In the 2020 Legislative Session, Colorado’s General Assembly enacted legislation (House Bill 20-1290) placing additional barriers to asserting the failure to cooperate defense in litigation between an insured and their insurer. Failure to cooperate is a defense an insurer can assert in court if an insured fails to provide the necessary information required to adjust a claim.

The new statute, C.R.S. §10-3-1118, went into effect on September 14, 2020.  It establishes five steps an insurer must take to be eligible to use the failure to cooperate defense:

  1. An insurer must request information from the insured in writing. This can be accomplished via certified mail or email. Email is only permitted if previously authorized by the insured as a means for communication.
  2. The information requested must not otherwise be available to the insurer without the assistance of the insured.
  3. The written request must allow at least 60 days to respond.
  4. The request must be for information a “reasonable person” would determine the insurer needs to adjust the claim or to prevent fraud.
  5. And finally, the insurer must allow the insured an opportunity to cure any defect by informing the insured in writing of the defect within 60 days and allowing the insured 60 days from receipt to cure the defect.

Practically, this legislation creates many new requirements for claims handling.  Processes must be employed to identify what information qualifies under requirements (2) and (4) above and then the insurer must take the steps required by (1), (3), and (5) above to preserve the defense of failure to cooperate in the event of future litigation. Insurers should examine current claim investigation practices and procedures to determine which should be enhanced or eliminated. Systems may need to be updated to build in the calendar deadlines necessary for compliance with the statute. Failure to comply with the statute’s response and notice to cure time periods will forfeit the insurer’s ability to avail itself of the failure to cooperate defense should litigation arise from the claim.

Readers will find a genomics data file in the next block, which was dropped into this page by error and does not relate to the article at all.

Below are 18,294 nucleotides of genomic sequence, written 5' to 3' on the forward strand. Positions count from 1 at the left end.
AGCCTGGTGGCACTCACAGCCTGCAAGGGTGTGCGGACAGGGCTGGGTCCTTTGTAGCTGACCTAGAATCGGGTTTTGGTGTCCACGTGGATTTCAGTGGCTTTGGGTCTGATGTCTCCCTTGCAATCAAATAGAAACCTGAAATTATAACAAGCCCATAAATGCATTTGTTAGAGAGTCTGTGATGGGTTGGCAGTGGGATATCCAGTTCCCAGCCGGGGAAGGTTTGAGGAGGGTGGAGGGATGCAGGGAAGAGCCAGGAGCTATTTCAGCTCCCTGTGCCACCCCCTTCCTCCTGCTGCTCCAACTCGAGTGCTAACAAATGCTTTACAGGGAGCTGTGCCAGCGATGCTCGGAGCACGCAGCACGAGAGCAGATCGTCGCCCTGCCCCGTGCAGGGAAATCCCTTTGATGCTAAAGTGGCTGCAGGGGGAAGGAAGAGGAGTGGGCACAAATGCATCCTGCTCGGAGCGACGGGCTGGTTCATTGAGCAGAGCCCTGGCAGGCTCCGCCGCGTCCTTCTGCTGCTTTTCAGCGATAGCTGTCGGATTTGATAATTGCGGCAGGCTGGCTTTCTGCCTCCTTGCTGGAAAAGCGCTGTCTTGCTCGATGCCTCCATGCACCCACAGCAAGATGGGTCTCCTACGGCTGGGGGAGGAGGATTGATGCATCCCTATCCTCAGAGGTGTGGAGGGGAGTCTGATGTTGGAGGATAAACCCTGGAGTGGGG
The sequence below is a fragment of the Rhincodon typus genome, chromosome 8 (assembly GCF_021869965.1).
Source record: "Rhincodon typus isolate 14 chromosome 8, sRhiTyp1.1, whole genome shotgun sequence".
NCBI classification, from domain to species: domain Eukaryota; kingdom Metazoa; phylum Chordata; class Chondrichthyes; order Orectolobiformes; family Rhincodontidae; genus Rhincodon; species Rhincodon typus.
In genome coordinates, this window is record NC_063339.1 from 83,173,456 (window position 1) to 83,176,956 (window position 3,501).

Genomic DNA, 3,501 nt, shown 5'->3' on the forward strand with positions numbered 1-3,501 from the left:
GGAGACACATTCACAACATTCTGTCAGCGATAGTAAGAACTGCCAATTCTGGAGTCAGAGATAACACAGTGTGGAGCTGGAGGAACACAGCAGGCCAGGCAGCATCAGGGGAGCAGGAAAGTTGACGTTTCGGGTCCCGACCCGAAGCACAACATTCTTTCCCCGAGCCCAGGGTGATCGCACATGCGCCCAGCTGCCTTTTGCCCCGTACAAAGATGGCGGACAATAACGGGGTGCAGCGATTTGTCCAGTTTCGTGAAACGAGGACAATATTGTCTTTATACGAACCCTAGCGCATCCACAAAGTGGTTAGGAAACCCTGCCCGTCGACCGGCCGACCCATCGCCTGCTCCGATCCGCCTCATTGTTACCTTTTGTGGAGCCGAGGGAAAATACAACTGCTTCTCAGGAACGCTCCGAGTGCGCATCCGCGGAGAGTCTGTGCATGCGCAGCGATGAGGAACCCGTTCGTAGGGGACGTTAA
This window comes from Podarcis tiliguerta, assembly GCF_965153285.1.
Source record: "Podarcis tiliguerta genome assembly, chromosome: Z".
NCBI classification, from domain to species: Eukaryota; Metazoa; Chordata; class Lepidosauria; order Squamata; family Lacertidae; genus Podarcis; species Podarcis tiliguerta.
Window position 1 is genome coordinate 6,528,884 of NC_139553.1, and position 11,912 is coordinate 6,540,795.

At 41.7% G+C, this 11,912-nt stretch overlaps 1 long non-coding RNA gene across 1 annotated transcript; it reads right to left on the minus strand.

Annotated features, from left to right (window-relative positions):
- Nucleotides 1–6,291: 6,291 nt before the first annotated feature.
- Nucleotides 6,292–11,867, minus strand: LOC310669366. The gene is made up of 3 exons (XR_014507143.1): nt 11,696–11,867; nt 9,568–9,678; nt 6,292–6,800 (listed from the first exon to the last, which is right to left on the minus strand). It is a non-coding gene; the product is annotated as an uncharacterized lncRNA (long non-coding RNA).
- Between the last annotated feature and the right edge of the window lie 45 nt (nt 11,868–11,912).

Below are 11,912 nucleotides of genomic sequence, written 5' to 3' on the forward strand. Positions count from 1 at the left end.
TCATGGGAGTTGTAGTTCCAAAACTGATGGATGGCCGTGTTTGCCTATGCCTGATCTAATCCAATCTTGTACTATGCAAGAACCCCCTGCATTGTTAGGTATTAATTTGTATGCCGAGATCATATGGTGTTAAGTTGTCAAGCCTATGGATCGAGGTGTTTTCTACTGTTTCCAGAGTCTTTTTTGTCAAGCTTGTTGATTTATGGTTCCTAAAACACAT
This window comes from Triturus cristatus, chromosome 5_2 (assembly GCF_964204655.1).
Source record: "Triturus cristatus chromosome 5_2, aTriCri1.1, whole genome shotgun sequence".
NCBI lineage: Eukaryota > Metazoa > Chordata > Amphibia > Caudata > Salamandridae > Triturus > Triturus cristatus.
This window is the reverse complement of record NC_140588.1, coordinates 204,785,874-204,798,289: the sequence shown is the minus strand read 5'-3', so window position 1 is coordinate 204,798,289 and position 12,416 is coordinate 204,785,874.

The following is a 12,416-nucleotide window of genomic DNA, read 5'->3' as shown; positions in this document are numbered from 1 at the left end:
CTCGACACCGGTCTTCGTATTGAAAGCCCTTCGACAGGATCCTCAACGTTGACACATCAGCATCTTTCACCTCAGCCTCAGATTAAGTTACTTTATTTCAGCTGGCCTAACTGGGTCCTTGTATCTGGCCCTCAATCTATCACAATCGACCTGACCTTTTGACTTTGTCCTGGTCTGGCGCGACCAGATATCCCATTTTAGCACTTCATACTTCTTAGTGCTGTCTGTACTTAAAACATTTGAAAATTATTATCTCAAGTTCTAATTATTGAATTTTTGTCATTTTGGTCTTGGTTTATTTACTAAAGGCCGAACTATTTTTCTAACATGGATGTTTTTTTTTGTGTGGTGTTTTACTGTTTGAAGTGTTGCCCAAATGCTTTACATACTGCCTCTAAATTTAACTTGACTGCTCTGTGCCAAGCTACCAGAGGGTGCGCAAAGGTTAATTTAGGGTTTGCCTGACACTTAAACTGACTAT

This legislation applies to any litigation matters occurring on or after September 14, 2020. The failure to cooperate defense is limited to only the portion of a claim that is materially and substantially prejudiced by the failure to cooperate such that the insurer could not evaluate or pay that portion of the claim.

Insurers are not liable for claims of bad faith breach of contract under common law or for claims pursuant to § 10-3-1115 or § 10-3-1116, solely because they afford the insured the statutorily required amount of time to respond to a request for information or cure an alleged failure to cooperate.

Because these new requirements apply to current and future claims, it is important to implement changes now in order to preserve the opportunity to assert a failure to cooperate defense in first-party litigation. For assistance in incorporating this legislation as part of your claims process, please contact Ariana Busby, Stephanie Montague, or Daniel Furman.